What is DCC RPG?
In brief, the Dungeon Crawl Classics RPG is an Old School Rules reimagining of D&D Basic Edition from the 1970s and 1980s with a lot more randomness.
The publisher, Goodman Games, provides a quickstart, from which I drew most of the following. (I also own the full rules in PDF.)
The aforementioned Quickstart draws these comparisons with D&D 5th Edition:
- DCC RPG does not use proficiency bonuses, advantage and disadvantage, specific skills, or spell slots.
- Instead of advantage and disadvantage, a player might roll a die with more sides (a larger die) or one with fewer sides (a smaller die) depending on if circumstances favor or hinder them. You could roll a 1d12 to hit an opponent if conditions aren’t in your favor, but you also might roll a 30-sided die to attack if you’re in a position of superiority!
- Ability points and even race are randomly determined rather than chosen. While this might sound limiting, in practice it’s been observed that players often end up with characters they never could have imagined on their own and love these unexpected heroes.
- Classes and races are one and the same. You are a wizard or an elf.
- There are only seven classes in DCC RPG.
- There are only three saving throws (Fortitude, Reflex, and Will) and these are not ability saves.1
- DCC RPG does not have prestige classes2, attacks of opportunity, feats, or skill points2.
- There are no backgrounds in DCC RPG, but there are occupations which might suggest what your character did before becoming an adventurer. These occupations suggest rather than codify what types of knowledge and talents a character possesses.
Generally, like those earliest editions, the game defines a character’s adventuring abilities and leaves everything else up to “roleplaying”.
As stated above DCC defines only seven classes:
- Thief (Rogue)
- Warrior (Fighter)
Yes, Dwarves, Elves, and Halflings are classes: Dwarf is a sort of Warrior with some dwarfish extras, Elf is a Warrior/Wizard with a few elflike traits, and Halfling is a wee warrior with stealth and luck abilities.
DCC RPG uses not only the standard d4, d6, d8, d10, d100, d12, and d20 but also a d3, d5, d7, d14, d16, d24, and d30. They even form a chain, such that instead of adding a bonus or penalty the player rolls the next higher or lower die, e.g. a d8 can become a d7 or a d10, a d20 can become a d16 or a d24, etc.
Characters roll 3d6 for each attribute, in order. They also randomly generate a pre-adventuring profession, starting hit points (1d4 + Stamina mod), and a Lucky (or Unlucky) Sign which determines what sort of die rolls the character’s Luck modifier modifies. (Yes, Luck is a characteristic.)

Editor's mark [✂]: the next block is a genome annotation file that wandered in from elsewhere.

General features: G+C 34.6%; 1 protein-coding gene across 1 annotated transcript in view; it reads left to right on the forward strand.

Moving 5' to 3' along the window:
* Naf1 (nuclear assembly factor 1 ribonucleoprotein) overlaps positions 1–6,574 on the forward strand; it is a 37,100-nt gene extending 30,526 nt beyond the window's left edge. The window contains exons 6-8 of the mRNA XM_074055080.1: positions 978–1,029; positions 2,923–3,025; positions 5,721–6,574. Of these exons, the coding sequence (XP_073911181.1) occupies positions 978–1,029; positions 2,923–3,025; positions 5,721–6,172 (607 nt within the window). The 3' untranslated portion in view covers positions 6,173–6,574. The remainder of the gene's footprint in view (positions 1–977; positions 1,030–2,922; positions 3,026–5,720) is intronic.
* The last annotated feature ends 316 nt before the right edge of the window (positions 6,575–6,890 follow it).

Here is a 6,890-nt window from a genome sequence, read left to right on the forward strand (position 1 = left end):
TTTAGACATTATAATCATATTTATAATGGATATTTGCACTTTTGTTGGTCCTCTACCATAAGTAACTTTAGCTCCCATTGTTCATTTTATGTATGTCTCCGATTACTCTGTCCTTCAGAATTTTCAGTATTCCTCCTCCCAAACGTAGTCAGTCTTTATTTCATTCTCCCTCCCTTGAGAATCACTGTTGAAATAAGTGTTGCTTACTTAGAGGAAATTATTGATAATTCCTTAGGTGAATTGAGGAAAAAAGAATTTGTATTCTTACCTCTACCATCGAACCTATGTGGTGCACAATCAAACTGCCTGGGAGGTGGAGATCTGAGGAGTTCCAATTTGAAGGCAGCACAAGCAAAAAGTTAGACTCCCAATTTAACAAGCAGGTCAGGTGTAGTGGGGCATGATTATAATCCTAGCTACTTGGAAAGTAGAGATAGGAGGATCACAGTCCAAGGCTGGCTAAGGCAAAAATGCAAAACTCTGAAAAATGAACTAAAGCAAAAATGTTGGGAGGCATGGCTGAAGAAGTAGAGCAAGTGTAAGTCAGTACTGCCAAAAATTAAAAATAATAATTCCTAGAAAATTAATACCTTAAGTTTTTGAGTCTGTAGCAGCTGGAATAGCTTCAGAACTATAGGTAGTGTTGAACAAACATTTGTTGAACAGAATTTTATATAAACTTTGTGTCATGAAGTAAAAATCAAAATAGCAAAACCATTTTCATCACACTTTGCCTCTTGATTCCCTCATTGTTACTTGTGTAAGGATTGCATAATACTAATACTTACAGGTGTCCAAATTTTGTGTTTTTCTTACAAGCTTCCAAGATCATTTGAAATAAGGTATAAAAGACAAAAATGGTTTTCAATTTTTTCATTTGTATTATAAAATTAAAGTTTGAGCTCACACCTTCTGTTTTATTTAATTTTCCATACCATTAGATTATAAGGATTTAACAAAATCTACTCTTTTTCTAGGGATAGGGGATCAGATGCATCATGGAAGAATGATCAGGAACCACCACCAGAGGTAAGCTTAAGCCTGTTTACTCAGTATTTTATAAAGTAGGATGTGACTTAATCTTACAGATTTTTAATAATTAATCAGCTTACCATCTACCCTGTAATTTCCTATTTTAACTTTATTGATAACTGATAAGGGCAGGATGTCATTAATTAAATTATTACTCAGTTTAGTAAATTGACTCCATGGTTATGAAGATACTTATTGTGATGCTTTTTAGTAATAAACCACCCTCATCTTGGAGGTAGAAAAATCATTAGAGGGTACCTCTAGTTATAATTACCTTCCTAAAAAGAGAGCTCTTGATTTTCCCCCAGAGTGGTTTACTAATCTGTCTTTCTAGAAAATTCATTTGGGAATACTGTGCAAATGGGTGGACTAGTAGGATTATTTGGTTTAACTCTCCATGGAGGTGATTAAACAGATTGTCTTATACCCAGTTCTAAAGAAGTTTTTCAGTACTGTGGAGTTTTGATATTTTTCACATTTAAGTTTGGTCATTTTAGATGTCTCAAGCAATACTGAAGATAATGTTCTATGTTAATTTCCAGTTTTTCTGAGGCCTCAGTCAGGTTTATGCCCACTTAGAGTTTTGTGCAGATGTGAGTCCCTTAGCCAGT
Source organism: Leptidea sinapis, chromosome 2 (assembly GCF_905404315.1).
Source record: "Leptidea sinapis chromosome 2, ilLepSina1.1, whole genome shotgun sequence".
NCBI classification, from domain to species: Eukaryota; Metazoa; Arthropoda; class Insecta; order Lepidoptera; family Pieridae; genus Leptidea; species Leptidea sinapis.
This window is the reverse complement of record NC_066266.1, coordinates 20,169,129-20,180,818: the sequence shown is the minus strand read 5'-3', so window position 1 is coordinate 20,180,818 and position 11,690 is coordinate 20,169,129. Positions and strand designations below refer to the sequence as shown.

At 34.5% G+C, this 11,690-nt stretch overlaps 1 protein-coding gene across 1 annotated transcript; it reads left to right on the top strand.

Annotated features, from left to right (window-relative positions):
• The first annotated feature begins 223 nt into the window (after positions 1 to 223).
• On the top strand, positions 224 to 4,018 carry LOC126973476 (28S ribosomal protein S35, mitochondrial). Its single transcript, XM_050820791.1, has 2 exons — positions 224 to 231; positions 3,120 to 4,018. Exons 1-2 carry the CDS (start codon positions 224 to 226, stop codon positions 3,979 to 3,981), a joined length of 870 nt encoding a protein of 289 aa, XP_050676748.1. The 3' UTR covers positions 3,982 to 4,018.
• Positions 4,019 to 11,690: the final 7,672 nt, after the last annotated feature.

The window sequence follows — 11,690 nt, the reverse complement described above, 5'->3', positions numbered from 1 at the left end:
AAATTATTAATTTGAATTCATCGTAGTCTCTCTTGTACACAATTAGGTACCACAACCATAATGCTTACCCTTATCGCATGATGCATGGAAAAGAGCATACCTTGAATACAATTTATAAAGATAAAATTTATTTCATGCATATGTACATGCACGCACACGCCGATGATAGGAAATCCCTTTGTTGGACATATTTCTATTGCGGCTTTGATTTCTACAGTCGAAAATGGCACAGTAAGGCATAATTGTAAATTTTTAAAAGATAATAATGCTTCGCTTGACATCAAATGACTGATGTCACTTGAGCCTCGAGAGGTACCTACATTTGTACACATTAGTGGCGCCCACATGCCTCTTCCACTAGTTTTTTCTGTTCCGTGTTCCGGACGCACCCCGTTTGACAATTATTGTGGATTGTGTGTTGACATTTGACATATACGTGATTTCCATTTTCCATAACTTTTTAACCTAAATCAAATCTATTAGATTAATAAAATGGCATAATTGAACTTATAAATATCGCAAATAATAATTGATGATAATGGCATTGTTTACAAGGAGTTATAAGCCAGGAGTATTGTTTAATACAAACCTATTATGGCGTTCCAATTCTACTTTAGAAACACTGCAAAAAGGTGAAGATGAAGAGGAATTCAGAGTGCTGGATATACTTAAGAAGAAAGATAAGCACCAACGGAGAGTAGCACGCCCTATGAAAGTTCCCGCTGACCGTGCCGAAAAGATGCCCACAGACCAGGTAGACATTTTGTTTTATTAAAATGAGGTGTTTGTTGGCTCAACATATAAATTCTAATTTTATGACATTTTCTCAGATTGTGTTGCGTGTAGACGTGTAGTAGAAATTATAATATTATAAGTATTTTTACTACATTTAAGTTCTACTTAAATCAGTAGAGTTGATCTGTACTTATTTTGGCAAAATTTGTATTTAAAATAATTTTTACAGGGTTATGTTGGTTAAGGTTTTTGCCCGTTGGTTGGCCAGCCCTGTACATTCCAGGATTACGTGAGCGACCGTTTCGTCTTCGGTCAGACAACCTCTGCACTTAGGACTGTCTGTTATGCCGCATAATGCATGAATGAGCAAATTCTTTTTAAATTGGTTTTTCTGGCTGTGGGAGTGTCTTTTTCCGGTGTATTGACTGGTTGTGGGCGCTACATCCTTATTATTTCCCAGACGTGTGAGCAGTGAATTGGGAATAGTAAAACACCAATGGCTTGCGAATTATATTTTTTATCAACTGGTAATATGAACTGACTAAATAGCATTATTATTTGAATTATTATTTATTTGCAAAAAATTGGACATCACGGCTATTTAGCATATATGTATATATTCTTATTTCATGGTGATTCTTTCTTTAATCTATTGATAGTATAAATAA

Character’s start at 0th (zeroth) level. Players typically roll up three or more, put them through a 0th level funnel adventure, and continue with one of the survivors (if any).
Critical Hits and Fumbles
The game defines multiple Critical Hit Tables; which one a character uses depends on class and level, with high-level Fighters and Dwarves getting the best ones and 0-th level characters and Wizards getting the worst. On a natural 20 each character rolls their class’s and level’s Crit Die to determine what happens.
Likewise, a natural 1 is a Fumble. Players roll a die based on their armor. Those with less armor get smaller dice, and naturally the worst results are at the lowest numbers on the table.
The Deed Die
Instead of gaining a flat bonus to attack rolls, Warriors gain a deed die, which begins at d3.
The Deed Die also doubles as the modifier for a “Mighty Deed of Arms”3. Whenever the player wants to do something besides hitting, i.e. disarm the foe, push them back, swing on a chandelier, strike at a chink in their armor, etc., the player rolls an attack as normal. If the attack succeeds, and the Deed Die rolls a 3 or better, the Deed succeeds.
Here I’ll quote the Quickstart again:
- All spells are cast with a spell check, where the caster rolls 1d20, adds certain modifiers, and tries to score high. The higher the roll the more effective the spell’s result. Each spell has a unique chart that adjudicates the spell’s effects.
- Wizards may or may not lose the ability to cast spells as they adventure. Instead of memorizing spells or using spell slots, a low roll means the wizard cannot cast the spell for the rest of the day. On a high result, they can cast the spell again.
- Cleric spellcasting works differently from wizard casting. Clerics never lose a spell when its cast. However, when a cleric casts a spell and fails in their attempt, they may increase their “natural failure range.” By the end of the day, a cleric may automatically fail on more rolls than just a natural 1
Despite the deliberately retro and random rules, the game contains a few modern mechanics to streamline the game.